As Matt Mullenweg said in his 2017 State of the Word speech, WordPress powers 29 percent of the Internet. This is undeniably an impressive statistic and one that will continue to increase, especially as more enterprise companies adopt the CMS.
One way more companies are finding their way to WordPress is when looking for a secondary CMS. According to a new, international study jointly commissioned by WP Engine and Manifesto and conducted by Vanson Bourne, the practice of using multiple CMSs is on the rise. This opens WordPress up to even more opportunities to get involved in the space.
The data shows how often WordPress is being used and the benefits of using more than one CMS.
How did WordPress rank?
The majority (61 percent) of the respondents worked for organizations with at least 3,000 employees and on average came from organizations whose global revenue totaled $3.2 billion. 53 percent of the survey respondents indicated they use more than one CMS.
Primarily, the decision makers behind the move to a secondary CMS are executives. This shows the strategic importance of dual CMS for large organizations.
The two most commonly used CMSs in a primary or secondary fashion were Adobe Experience Manager (AEM) and WordPress with 60 percent and 57 percent respectively. A very impressive number for WordPress, considering the reach of Adobe and its traditional association with the enterprise.
WordPress is the number one secondary CMS with 20 percent. Not surprisingly, the industries where WordPress use was the highest are retail and business services.
These numbers show the true power of WordPress. It’s not only a true competitor in the CMS space, but leading the way.
Benefits of Dual CMS
The study examined why a company would opt for more than one CMS.
An overwhelming 93 percent of respondents said there is a benefit to using a secondary CMS. The three top benefits of having a second CMS included: faster time to market, ease of use, and agility.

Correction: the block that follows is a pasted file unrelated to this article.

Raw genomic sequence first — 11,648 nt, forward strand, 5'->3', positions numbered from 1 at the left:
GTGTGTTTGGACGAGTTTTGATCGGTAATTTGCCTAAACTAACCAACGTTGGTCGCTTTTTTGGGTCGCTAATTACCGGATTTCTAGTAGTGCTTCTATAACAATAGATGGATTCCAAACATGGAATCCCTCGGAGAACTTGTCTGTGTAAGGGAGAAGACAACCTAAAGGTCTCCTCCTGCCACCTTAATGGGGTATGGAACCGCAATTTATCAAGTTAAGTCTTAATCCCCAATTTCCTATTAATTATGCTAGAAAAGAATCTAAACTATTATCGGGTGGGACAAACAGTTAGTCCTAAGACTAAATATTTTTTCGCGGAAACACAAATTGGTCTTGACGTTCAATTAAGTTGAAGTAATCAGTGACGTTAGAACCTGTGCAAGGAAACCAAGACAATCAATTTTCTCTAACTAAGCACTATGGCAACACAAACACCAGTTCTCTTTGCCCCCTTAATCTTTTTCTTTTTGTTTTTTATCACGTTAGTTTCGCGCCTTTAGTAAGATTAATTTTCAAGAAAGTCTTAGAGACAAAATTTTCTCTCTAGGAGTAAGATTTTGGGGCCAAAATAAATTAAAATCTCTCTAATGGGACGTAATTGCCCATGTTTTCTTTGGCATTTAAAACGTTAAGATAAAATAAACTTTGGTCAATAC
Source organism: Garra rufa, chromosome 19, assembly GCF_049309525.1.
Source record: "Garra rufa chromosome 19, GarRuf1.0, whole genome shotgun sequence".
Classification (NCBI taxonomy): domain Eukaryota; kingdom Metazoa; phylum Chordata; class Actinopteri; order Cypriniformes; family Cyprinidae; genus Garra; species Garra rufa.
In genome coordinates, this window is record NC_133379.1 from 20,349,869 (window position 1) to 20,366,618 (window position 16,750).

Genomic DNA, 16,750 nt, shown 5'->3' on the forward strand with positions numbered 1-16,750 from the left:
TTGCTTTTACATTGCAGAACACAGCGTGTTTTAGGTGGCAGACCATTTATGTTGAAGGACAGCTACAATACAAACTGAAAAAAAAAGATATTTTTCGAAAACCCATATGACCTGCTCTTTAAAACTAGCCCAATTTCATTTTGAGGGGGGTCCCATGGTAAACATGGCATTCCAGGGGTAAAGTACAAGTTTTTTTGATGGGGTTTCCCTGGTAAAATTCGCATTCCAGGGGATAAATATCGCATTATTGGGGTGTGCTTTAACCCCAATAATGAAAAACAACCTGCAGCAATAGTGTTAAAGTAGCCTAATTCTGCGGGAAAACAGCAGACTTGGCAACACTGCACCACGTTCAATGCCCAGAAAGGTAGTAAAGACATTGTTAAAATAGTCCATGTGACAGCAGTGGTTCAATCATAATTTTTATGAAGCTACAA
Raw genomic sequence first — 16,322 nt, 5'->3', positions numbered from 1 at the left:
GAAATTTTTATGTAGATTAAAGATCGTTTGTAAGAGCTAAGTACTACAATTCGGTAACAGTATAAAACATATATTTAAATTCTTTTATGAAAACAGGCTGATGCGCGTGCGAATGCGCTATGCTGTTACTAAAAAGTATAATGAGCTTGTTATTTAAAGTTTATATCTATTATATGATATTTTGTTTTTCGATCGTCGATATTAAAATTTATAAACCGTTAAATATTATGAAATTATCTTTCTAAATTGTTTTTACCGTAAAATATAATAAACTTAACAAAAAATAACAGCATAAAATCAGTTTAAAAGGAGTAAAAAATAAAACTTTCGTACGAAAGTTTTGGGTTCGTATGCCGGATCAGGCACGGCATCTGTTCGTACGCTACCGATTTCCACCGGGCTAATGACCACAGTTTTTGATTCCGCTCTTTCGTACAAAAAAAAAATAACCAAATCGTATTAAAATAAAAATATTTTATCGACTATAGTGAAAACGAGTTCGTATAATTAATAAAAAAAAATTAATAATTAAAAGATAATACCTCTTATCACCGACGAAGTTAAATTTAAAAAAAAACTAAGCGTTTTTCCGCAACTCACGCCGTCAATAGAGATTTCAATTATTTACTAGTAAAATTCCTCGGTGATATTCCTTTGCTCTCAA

When it comes to WordPress itself, respondents pointed to other specific benefits. These include scalability, ecosystem, availability of skillset, and time to market.
One benefit that can be attributed directly to WordPress is customization and personalization. The open source nature of the CMS makes it absolutely customizable. If there isn’t a plugin for a feature you want, one can be created.
Another major benefit cited for WordPress by many respondents was the availability of skillset. This is a huge testament to the community, perhaps the strongest part of WordPress. The huge community of experts makes fixing problems and coming up with solutions incredibly easy.
Of those surveyed who already use one CMS, 41 percent said they plan to add another one. For the small percentage of organizations that didn’t use a CMS, 6 percent, the highest percentage (22 percent) said they will use WordPress in the future. This perhaps shows that in the not too distant future, WordPress may leapfrog AEM in the enterprise.
The data predicts that the new year will bring a rise in organizations utilizing dual CMS and that WordPress will be a top choice. This phenomenon could help bring even more people to the platform and show its ability to power large, enterprise sites.
Using more than one CMS allows an organization to accomplish a wide variety of things. Because WordPress is agile and customizable, more and more organizations will choose it.
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